Morning Briefing: Hitting The Bar?
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Saying that bars and restaurants are struggling right now would be the understatment of the year. It makes sense, economically, to reopen them.
But the county didn't give owners and managers enough time or resources to do it right.
And now we're seeing the consequences. Half-a-million Angelenos went out for a drink last weekend. And the chances are pretty high that they went to an establishment that wasn't in compliance with public health guidelines.
Kylie Brakeman, who works as a waiter at an L.A. restaurant, had some advice for how to be safe: don't eat out.
She added: "Seriously, you don't know how many people touch your forks before they touch your mouth."
– Gina Pollack
The Past 24 Hours In LA
Coronavirus cases are on the rise in L.A. County. Hospitalizations and positivity rates are also up. Officials urged Angelenos to "take immediate action to reverse the trends we are seeing" by following the rules.
But lots of people are still going out to bars and restaurants. Last Saturday, the day after bars were allowed to reopen, 500,000 people went for drinks. Most of those bars and restaurants, 83% of them to be exact, were not following coronavirus safety precautions. Reminder: wait staff should be provided with masks, tables should be six-feet apart, and the restaurant should not be at more than 50% capacity. Here are the full guidelines.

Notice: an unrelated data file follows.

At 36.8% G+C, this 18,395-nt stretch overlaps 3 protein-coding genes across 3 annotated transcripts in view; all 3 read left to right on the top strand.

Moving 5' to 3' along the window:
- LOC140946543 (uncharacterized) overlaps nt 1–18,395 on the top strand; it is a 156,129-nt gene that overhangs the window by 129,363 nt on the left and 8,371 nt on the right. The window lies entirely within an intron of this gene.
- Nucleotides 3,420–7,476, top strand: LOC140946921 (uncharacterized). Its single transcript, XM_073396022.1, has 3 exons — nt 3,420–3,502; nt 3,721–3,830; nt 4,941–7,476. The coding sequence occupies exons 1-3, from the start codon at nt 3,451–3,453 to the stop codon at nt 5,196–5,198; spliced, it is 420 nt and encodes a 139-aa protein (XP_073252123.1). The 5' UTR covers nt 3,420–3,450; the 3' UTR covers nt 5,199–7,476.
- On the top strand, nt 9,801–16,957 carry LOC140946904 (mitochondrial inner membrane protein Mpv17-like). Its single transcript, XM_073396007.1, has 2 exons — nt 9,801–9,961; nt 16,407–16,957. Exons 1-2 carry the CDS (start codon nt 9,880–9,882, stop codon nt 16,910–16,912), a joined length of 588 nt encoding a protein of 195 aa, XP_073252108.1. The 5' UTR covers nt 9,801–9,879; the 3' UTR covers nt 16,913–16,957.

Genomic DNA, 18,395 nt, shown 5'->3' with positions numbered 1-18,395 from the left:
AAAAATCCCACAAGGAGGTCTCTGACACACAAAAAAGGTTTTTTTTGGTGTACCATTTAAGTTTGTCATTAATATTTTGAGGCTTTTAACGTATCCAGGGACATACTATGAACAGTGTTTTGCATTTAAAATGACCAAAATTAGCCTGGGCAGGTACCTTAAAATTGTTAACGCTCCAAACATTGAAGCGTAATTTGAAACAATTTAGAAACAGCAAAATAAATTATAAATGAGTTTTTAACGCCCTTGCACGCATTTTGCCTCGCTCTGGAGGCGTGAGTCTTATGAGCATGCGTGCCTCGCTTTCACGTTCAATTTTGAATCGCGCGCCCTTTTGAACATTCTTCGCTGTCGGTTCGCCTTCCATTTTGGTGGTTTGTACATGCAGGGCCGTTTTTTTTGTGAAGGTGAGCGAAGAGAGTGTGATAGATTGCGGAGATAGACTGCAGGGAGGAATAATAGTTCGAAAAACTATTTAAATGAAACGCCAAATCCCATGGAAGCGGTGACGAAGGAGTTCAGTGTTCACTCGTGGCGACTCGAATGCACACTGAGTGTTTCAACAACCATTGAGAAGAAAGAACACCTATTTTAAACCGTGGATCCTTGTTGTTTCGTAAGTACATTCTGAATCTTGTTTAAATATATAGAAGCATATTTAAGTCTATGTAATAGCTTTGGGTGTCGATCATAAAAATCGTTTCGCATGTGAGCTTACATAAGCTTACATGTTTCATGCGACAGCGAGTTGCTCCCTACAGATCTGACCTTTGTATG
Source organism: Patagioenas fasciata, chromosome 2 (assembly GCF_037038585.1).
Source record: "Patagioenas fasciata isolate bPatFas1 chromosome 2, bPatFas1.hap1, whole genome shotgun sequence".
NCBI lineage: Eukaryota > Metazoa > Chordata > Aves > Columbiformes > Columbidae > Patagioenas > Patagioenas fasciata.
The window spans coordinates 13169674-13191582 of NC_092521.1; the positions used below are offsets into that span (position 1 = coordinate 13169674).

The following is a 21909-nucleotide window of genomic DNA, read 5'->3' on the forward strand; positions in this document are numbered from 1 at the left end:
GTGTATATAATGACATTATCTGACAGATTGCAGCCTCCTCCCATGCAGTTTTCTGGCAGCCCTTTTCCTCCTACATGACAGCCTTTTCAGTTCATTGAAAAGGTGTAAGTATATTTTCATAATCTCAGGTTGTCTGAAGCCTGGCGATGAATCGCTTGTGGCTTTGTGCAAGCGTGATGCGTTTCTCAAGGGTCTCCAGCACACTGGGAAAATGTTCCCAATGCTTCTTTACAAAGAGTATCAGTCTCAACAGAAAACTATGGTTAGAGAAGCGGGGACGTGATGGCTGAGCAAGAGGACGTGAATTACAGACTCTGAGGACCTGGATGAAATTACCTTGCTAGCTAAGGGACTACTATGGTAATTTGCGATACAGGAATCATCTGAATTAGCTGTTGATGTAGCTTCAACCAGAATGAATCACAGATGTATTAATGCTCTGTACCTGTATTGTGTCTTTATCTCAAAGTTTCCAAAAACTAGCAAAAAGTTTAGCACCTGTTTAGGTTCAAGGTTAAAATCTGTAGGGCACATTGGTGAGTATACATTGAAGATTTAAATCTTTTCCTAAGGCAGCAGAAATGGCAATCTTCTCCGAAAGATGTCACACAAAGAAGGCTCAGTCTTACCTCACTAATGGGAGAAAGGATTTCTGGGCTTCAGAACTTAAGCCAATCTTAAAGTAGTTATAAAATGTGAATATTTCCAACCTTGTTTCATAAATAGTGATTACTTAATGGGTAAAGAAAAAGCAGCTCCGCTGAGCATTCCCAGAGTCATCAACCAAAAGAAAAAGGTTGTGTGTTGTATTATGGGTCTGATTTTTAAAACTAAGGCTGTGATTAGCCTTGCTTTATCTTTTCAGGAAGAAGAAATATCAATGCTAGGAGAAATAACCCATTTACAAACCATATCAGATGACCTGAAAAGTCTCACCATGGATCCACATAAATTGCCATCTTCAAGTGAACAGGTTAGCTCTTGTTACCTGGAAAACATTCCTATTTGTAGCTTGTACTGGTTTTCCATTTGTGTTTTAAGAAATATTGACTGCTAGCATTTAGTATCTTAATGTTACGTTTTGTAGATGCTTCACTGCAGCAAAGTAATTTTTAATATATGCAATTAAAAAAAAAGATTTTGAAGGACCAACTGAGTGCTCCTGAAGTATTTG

Children being held in ICE custody (yes, that's still happening) must be released by July 17. Federal Judge Dolly Gee of California issued the scathing order Friday afternoon, saying the Trump administration had failed to provide even the most basic health protections for children and their families amid the pandemic.
It's been 33 days since a police officer kneeled on George Floyd's neck for 8 minutes and 46 seconds. L.A. protests continued on Saturday across SoCal, but some organizers were dissapointed that turnout has been dwindling. One protester said the movement is not a "fad" or "trend," and called on white allies to bring more people back onto the streets.
Nurses are striking at Riverside Community Hospital — some of them say there're not able to take breaks because of staffing shortages; 60 workers there have already been infected with COVID-19. L.A. County has tasked Inspector General Max Hunstman with overseeing nursing homes ... and holding them accountable for multiple deaths.
Photo Of The Day:
We never thought summer at Dodger Stadium would look like this.
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